I do not believe Paige and I are comparable to these men. In the words of Jane Austen, we deserve neither such praise nor such censure: we surely aren’t as intelligent, storied or influential as they were; nor do our joint efforts, I hope, cause as much turmoil (listen to the podcast to hear how their very unique friendship wrought tragedy). However, Churchill and Lindemann were puzzle pieces that naturally and uniquely fit together. They complemented each other in personality. If that complementarian relationship is wisely leveraged, it is a beautiful thing.
I don’t need to recall the details of high school events and relationships, because Paige will.
I don’t need to keep track of the meals we prepare every year on vacation, because Paige will (indeed, she will send me a menu and practically a shopping list).
I don’t need to learn what paint color should go on my walls, because Paige will.
I don’t need to remember to bring paper to typing class, because Paige will.
Great friendship is a great gift. C.S. Lewis lamented the lost art of friendship. He wrote extensively in The Four Loves about the different kinds of love, and asserted that philia, or friendship, was gravely underappreciated. It is the least organic kind of love. There is no overriding social pressure to love a friend, unlike a spouse or a child; it is possible to end a friendship more easily than a romantic or family relationship. Friendship can be easily broken without cultural norms pointing out your wrongdoing. It is freely chosen and freely maintained over time. In that respect, it is uniquely powerful; you must really want it in order to maintain it.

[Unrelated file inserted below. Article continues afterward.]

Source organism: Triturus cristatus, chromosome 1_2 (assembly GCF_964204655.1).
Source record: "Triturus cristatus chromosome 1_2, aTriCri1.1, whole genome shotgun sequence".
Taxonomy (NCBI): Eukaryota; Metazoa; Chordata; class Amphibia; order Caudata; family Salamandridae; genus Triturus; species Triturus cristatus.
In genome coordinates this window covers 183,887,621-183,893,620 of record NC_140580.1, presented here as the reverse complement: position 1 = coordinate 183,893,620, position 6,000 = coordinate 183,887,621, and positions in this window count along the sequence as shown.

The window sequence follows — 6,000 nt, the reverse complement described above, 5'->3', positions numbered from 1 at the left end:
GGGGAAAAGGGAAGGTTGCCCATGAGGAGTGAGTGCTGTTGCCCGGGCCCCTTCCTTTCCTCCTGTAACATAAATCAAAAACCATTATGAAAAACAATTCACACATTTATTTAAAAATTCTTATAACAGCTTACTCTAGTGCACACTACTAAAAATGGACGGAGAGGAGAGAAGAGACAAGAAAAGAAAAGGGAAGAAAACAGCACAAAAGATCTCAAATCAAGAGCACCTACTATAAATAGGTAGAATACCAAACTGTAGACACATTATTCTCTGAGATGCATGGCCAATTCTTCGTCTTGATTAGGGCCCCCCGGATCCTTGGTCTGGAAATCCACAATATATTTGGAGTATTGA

And so, on this 50th anniversary of Paige’s birth, I give her the gift, for once, of publicly sharing her birthday with mine.
I do not like to publicize my birthday. Why? In short, I’m grumpy. I don’t want to respond to “Happy Birthday!” over and over again. I’d prefer it not be recognized, much in the same way I dislike Mothers’ Day. But today, I make an exception.
Fifty years ago, I was born on September 4, 1967, a few hours before my best friend in the same town. For her part, she graciously does not wish me a happy birthday on social media every year because she knows I hate responding to it. So each year, I wish her happy birthday on Facebook, and laugh knowing that I get the present of not responding in kind to well-wishers. I even attended her 40th birthday party without ever having to reveal it was my birthday too. What a great gift. I now return it. You don’t have to weather this birthday alone.
I am eternally grateful to my biological father, whose identity I learned about a year ago, for bringing my best friend into this world. Fifty years ago today, Dr. Jose Vidarte delivered Paige at Portsmouth General Hospital a few hours after I was born at Maryview Hospital.
I do not think 50 years is such a big number now. In writing this, I realize there are so many more years that I want to spend with her.
How about it, Paige–another 50?